November 11th is Veterans Day and I will be doing three things. I am calling my Great Uncle Art today to say thanks for his service. I will also call my older brother to say the same thing. Then I will sit down with my son to watch my favorite war movie, Patton. The film has been called by many who served with one of America’s greatest military men an accurate depiction of the general and of the war.
The opening of the movie, if you have never seen it is one of the finest in cinematic history. George C. Scott stands in front of a huge American flag and delivers a sanitized and edited version of Patton’s speech to the Third Army. Inspiring and angry the original speech was filled with profanities which the film’s producers felt were too harsh for the 70’s American film audiences. By today’s standards it would seem quite mild. The scene shows the power of Scott’s acting talent. Alone on a stage he captivates the audience with the power of his acting and voice. Other lines from the original speech are used through the movie like when asked where he was going Scott, as Patton, says he is on his way to Berlin to personally, “Shoot that paper hanging son-of-a-bitch.”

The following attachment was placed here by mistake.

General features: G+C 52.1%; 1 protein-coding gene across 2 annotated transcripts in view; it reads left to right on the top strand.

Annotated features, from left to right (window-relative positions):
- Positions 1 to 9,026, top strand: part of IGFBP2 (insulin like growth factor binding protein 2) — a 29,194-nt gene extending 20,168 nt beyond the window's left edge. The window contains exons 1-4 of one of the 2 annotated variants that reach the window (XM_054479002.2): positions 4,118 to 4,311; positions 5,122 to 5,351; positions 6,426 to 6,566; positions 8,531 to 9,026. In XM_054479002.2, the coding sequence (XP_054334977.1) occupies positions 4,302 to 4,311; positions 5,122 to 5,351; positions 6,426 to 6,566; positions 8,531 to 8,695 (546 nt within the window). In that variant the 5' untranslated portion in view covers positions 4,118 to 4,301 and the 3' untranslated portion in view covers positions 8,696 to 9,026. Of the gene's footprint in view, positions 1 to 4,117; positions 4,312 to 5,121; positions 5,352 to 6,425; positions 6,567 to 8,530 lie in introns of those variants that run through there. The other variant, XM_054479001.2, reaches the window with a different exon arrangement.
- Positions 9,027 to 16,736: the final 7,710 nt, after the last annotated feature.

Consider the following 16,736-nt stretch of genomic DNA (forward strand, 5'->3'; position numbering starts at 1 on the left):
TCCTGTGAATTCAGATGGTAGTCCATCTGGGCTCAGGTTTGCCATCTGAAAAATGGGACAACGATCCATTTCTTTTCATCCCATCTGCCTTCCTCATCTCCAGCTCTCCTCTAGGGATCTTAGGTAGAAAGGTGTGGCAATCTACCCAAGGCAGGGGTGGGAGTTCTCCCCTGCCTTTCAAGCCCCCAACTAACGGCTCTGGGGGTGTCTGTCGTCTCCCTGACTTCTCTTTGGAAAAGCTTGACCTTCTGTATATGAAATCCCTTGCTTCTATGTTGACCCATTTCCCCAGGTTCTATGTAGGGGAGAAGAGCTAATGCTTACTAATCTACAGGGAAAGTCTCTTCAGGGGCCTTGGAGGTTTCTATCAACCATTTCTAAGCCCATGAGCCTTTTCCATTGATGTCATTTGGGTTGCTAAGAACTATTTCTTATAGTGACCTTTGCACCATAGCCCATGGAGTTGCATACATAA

Another thing the film shows is that political correctness is not a modern invention. Patton, who never played it safe or minced words, was removed from command for slapping a soldier whom he thought to be a coward. It can be argued that this may have cost American lives. Patton wasn’t one to learn a lesson or be intimidated. Later politically intemperate remarks about continuing his campaign to Moscow landed him in further trouble.
Scott may have been the perfect actor to play the General as he was also mercurial and often unpredictable. He refused the Best Actor Academy Award for his portrayal of General Patton. This was not part of some seventies anti-war or anti-establishment protest. He had earlier refused his nomination for his role in the movie “The Hustler.” Scoot thought the Academy Awards to be a competition and thought his craft above that.
The movie also was one of the first to show the behind the scenes rivalry between Patton and English General Montgomery and the political divides inside the Allied Forces in World War II.